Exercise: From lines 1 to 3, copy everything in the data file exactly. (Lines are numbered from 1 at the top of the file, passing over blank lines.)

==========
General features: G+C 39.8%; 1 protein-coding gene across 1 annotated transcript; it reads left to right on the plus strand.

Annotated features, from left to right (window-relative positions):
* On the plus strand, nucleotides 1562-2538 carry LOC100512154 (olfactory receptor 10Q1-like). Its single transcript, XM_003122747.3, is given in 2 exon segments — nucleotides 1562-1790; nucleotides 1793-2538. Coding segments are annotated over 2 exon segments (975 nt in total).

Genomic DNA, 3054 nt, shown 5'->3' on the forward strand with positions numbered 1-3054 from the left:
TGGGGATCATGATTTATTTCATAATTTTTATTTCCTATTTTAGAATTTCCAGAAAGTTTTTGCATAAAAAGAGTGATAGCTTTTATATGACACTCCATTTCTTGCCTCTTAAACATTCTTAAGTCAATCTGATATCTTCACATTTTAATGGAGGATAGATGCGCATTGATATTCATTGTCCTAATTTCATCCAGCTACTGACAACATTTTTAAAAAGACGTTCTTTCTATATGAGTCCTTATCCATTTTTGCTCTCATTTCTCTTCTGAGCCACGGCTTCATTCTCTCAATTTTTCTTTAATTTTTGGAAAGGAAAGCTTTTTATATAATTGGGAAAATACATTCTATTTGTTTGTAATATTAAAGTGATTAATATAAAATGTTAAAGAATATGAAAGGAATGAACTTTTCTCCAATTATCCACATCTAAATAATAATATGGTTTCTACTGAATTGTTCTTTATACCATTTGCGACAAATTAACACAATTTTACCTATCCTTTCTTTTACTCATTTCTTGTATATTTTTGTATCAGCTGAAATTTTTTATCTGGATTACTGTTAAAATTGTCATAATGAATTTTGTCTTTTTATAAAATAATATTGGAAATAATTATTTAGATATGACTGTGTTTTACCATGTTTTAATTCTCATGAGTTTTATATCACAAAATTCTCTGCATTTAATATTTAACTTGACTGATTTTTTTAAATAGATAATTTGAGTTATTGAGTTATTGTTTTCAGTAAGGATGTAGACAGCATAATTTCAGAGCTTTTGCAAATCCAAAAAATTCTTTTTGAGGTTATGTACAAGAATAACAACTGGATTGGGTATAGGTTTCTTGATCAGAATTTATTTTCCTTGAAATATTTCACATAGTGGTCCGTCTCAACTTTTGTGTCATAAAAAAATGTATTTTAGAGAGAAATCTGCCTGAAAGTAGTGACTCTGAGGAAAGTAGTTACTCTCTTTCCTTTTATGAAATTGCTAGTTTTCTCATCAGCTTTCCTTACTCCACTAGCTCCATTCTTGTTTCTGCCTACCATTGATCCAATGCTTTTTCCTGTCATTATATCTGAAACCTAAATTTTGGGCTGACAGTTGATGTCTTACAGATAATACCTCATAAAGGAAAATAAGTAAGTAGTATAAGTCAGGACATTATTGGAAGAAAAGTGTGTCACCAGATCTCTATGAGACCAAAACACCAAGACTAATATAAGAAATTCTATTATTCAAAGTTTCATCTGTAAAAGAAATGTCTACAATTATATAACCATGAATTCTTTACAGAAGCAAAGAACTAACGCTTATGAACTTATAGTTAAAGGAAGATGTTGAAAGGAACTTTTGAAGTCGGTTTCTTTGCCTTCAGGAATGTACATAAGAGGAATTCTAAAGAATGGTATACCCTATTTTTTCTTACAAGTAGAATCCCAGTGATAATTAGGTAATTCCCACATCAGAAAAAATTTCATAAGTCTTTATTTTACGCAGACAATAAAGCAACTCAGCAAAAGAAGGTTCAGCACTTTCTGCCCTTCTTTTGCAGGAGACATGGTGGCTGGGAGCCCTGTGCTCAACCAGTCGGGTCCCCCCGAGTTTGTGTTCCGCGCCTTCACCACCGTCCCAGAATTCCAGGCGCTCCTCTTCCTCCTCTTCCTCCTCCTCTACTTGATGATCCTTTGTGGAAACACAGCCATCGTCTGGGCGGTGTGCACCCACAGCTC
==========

General features: G+C 39.8%; 1 protein-coding gene across 1 annotated transcript; it reads left to right on the plus strand.

Annotated features, from left to right (window-relative positions):
* On the plus strand, nucleotides 1562-2538 carry LOC100512154 (olfactory receptor 10Q1-like). Its single transcript, XM_003122747.3, is given in 2 exon segments — nucleotides 1562-1790; nucleotides 1793-2538. Coding segments are annotated over 2 exon segments (975 nt in total).